Last weekend, I got to do a shift of my second job – I run the market stall of a local tea company, The Art of Tea.
My relationship with the company started out as a customer-business one. I regularly bought teas from the lovely owner at the market, often buying more than I expected due to the high quality and real flavours in the brew. Then one day, while chatting and making a purchase, we decided I’d be a great addition to the team (and allow my boss the luxury of the occasional weekend off). So every few weeks (usually once every 6-8) I run the market stall on a Saturday. I don’t know how to describe the time I spend at the market other than it must be what people feel like when they find that thing they were born to do, the career that makes them feel alive, the work that doesn’t feel like work. Even though it involves a very early start, and the days can be too hot or too cold (the joys of being outside!), customers usually come all at once then not at all, I give my bladder capacity a good test out, and food planning can be a bit tricky, its the most fun I’ve ever had with a job. I get to talk about one of my great loves all day, and get people excited about having a cuppa, which can be one of the best things to do for your health, both physically and emotionally.
A lot of people have a second job for practicalities – money is tight, or they need more flexibility for their children, health or other reasons. For me, this is a love affair. Its fun. Its like in highschool, how I never had to make myself study for English or History or some of the Science modules, but maths was always a struggle – I just connect with the topic, love the product, and I generally love talking about tea! And in working for The Art of Tea, I get to sell something I genuinely think is great – I certainly wouldn’t have been a long time customer if I didn’t approve of all the brand stands for.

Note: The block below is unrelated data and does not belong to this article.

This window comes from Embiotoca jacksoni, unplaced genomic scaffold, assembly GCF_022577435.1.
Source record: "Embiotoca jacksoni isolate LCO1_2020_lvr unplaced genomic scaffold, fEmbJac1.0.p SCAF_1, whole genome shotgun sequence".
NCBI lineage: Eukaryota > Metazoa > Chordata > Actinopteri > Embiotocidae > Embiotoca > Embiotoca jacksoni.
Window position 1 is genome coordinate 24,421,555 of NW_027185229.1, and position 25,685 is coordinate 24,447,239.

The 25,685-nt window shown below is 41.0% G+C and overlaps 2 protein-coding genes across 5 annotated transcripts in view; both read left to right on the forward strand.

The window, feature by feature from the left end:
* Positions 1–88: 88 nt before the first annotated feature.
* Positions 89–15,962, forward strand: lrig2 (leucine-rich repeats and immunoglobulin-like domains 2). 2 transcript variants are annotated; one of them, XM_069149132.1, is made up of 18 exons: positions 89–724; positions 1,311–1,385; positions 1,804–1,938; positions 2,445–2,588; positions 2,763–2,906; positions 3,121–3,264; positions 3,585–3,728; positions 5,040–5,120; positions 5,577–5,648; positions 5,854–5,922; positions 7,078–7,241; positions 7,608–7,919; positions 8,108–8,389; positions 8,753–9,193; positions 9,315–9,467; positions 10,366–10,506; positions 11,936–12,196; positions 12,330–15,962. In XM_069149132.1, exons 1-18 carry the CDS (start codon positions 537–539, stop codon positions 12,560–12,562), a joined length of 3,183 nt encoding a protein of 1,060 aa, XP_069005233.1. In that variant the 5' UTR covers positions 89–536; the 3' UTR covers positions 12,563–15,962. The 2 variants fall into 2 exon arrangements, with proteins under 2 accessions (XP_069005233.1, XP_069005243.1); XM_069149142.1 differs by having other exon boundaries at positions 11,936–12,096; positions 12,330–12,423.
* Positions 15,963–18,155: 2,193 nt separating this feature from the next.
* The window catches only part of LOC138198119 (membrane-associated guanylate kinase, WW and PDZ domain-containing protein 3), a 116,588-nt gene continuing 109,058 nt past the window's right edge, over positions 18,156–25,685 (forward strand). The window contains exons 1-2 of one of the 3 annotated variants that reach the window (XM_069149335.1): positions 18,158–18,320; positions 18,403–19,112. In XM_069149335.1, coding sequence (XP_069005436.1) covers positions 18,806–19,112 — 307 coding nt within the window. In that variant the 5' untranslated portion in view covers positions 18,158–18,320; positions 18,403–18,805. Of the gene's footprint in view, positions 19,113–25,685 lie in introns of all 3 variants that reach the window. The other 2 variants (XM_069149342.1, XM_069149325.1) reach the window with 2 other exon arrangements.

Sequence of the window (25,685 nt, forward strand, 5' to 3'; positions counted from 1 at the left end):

I’ve had other retail jobs in the past, at uni and in that fun global recession a few years ago, but they were ‘for money’ jobs. Because I needed to eat, or have clothes to dress in, I needed uni books. And I never really connected with any of them. But I love selling, talking about, or sniffing and playing with tea. I also have to say that doing it with the company I work for is a huge part of it – working for someone who is as enthusiastic as me about the product, who just has a love for tea and wants to make her business the best it can be is truly inspiring. And sometimes, I even get pay from it instead of pre-spending it all on a pretty new pot or a new flavour.